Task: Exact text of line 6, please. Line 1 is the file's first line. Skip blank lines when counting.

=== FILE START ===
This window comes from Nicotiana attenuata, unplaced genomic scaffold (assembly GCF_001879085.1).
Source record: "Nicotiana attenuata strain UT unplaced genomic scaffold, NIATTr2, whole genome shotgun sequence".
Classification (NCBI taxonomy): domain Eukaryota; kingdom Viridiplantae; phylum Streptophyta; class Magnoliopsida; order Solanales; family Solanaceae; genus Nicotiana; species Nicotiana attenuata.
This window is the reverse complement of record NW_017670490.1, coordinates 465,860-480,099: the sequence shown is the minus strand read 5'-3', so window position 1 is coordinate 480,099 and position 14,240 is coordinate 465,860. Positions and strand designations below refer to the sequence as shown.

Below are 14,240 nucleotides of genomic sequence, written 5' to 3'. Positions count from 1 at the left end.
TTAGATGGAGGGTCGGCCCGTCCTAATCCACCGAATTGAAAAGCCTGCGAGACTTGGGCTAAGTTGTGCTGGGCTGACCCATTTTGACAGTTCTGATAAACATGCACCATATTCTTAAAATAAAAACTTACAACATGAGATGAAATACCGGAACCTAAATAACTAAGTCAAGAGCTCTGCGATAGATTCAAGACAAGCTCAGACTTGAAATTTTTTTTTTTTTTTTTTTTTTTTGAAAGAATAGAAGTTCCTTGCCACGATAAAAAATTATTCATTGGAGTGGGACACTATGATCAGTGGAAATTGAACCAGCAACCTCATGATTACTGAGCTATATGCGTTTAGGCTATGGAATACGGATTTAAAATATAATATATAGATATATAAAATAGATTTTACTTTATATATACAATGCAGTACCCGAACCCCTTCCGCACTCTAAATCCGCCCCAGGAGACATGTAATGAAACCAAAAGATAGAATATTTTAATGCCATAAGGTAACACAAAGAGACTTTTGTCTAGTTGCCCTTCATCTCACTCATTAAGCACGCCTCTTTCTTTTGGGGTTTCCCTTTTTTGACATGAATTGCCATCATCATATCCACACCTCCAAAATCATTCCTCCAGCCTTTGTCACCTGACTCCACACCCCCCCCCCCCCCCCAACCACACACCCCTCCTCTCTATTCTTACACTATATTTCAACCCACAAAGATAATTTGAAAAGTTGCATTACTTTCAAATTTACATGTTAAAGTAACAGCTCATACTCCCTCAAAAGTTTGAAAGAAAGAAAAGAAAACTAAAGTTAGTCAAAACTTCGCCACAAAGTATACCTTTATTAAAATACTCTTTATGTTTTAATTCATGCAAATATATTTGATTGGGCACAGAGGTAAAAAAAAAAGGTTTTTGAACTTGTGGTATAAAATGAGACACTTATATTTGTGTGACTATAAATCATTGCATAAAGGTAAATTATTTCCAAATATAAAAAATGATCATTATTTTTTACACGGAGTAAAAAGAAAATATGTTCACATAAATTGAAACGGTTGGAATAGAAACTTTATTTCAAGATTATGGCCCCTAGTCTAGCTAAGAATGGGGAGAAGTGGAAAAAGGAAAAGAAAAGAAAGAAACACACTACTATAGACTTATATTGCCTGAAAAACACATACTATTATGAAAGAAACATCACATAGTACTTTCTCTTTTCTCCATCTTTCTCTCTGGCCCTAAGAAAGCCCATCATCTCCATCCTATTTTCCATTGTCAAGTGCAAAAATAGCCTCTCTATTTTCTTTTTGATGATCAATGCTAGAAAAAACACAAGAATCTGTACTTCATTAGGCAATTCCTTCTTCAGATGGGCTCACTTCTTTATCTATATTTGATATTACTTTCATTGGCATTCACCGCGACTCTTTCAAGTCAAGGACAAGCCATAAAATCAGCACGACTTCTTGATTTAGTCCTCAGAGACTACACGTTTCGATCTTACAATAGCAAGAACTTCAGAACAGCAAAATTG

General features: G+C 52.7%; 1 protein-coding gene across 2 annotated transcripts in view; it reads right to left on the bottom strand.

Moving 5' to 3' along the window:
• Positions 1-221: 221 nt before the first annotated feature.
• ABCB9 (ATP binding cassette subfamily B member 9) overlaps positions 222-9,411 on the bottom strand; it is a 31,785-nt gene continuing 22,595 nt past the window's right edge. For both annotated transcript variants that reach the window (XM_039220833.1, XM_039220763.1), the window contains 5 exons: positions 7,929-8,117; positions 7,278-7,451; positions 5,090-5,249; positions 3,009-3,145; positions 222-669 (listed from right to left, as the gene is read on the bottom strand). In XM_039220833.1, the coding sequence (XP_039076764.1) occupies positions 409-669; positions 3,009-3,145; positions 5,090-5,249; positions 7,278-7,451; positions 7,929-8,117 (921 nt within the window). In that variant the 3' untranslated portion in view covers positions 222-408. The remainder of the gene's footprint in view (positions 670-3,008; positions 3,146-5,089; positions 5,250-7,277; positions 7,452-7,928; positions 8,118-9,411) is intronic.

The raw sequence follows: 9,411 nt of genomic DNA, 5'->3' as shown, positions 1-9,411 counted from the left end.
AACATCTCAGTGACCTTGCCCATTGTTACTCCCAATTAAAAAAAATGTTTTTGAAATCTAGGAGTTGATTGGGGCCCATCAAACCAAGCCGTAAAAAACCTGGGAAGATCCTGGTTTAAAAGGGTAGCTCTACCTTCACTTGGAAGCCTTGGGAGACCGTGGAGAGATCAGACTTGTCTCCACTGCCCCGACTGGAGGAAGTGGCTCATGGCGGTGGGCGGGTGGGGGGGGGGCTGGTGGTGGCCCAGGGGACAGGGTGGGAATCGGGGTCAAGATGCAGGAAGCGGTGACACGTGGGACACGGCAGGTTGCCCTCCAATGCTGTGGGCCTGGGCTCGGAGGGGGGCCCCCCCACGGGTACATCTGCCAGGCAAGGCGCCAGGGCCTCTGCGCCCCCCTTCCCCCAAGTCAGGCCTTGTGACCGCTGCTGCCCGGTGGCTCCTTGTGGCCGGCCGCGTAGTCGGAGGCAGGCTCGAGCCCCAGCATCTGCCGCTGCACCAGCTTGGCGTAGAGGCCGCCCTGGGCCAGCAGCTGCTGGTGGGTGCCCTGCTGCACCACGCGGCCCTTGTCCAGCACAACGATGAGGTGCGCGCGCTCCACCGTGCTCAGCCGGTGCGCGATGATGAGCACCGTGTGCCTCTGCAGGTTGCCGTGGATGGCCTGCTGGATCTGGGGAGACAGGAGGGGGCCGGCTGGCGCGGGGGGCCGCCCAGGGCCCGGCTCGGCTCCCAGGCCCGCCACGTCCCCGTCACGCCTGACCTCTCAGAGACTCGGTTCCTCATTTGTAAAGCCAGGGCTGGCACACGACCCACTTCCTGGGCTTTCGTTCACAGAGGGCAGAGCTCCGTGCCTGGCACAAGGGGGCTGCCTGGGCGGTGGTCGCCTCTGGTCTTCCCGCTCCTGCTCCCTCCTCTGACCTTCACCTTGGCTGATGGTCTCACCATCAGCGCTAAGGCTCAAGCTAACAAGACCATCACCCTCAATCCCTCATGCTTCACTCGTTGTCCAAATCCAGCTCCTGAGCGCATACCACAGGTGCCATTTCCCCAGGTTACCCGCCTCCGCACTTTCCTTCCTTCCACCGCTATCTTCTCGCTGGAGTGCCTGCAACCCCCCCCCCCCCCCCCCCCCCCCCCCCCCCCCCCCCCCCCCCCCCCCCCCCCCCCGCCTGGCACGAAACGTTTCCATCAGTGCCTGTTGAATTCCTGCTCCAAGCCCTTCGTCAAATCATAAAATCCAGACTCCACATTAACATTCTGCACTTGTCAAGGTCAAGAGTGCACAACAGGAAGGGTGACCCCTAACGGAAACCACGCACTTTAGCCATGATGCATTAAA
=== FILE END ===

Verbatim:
TTAGATGGAGGGTCGGCCCGTCCTAATCCACCGAATTGAAAAGCCTGCGAGACTTGGGCTAAGTTGTGCTGGGCTGACCCATTTTGACAGTTCTGATAAACATGCACCATATTCTTAAAATAAAAACTTACAACATGAGATGAAATACCGGAACCTAAATAACTAAGTCAAGAGCTCTGCGATAGATTCAAGACAAGCTCAGACTTGAAATTTTTTTTTTTTTTTTTTTTTTTTGAAAGAATAGAAGTTCCTTGCCACGATAAAAAATTATTCATTGGAGTGGGACACTATGATCAGTGGAAATTGAACCAGCAACCTCATGATTACTGAGCTATATGCGTTTAGGCTATGGAATACGGATTTAAAATATAATATATAGATATATAAAATAGATTTTACTTTATATATACAATGCAGTACCCGAACCCCTTCCGCACTCTAAATCCGCCCCAGGAGACATGTAATGAAACCAAAAGATAGAATATTTTAATGCCATAAGGTAACACAAAGAGACTTTTGTCTAGTTGCCCTTCATCTCACTCATTAAGCACGCCTCTTTCTTTTGGGGTTTCCCTTTTTTGACATGAATTGCCATCATCATATCCACACCTCCAAAATCATTCCTCCAGCCTTTGTCACCTGACTCCACACCCCCCCCCCCCCCCCAACCACACACCCCTCCTCTCTATTCTTACACTATATTTCAACCCACAAAGATAATTTGAAAAGTTGCATTACTTTCAAATTTACATGTTAAAGTAACAGCTCATACTCCCTCAAAAGTTTGAAAGAAAGAAAAGAAAACTAAAGTTAGTCAAAACTTCGCCACAAAGTATACCTTTATTAAAATACTCTTTATGTTTTAATTCATGCAAATATATTTGATTGGGCACAGAGGTAAAAAAAAAAGGTTTTTGAACTTGTGGTATAAAATGAGACACTTATATTTGTGTGACTATAAATCATTGCATAAAGGTAAATTATTTCCAAATATAAAAAATGATCATTATTTTTTACACGGAGTAAAAAGAAAATATGTTCACATAAATTGAAACGGTTGGAATAGAAACTTTATTTCAAGATTATGGCCCCTAGTCTAGCTAAGAATGGGGAGAAGTGGAAAAAGGAAAAGAAAAGAAAGAAACACACTACTATAGACTTATATTGCCTGAAAAACACATACTATTATGAAAGAAACATCACATAGTACTTTCTCTTTTCTCCATCTTTCTCTCTGGCCCTAAGAAAGCCCATCATCTCCATCCTATTTTCCATTGTCAAGTGCAAAAATAGCCTCTCTATTTTCTTTTTGATGATCAATGCTAGAAAAAACACAAGAATCTGTACTTCATTAGGCAATTCCTTCTTCAGATGGGCTCACTTCTTTATCTATATTTGATATTACTTTCATTGGCATTCACCGCGACTCTTTCAAGTCAAGGACAAGCCATAAAATCAGCACGACTTCTTGATTTAGTCCTCAGAGACTACACGTTTCGATCTTACAATAGCAAGAACTTCAGAACAGCAAAATTG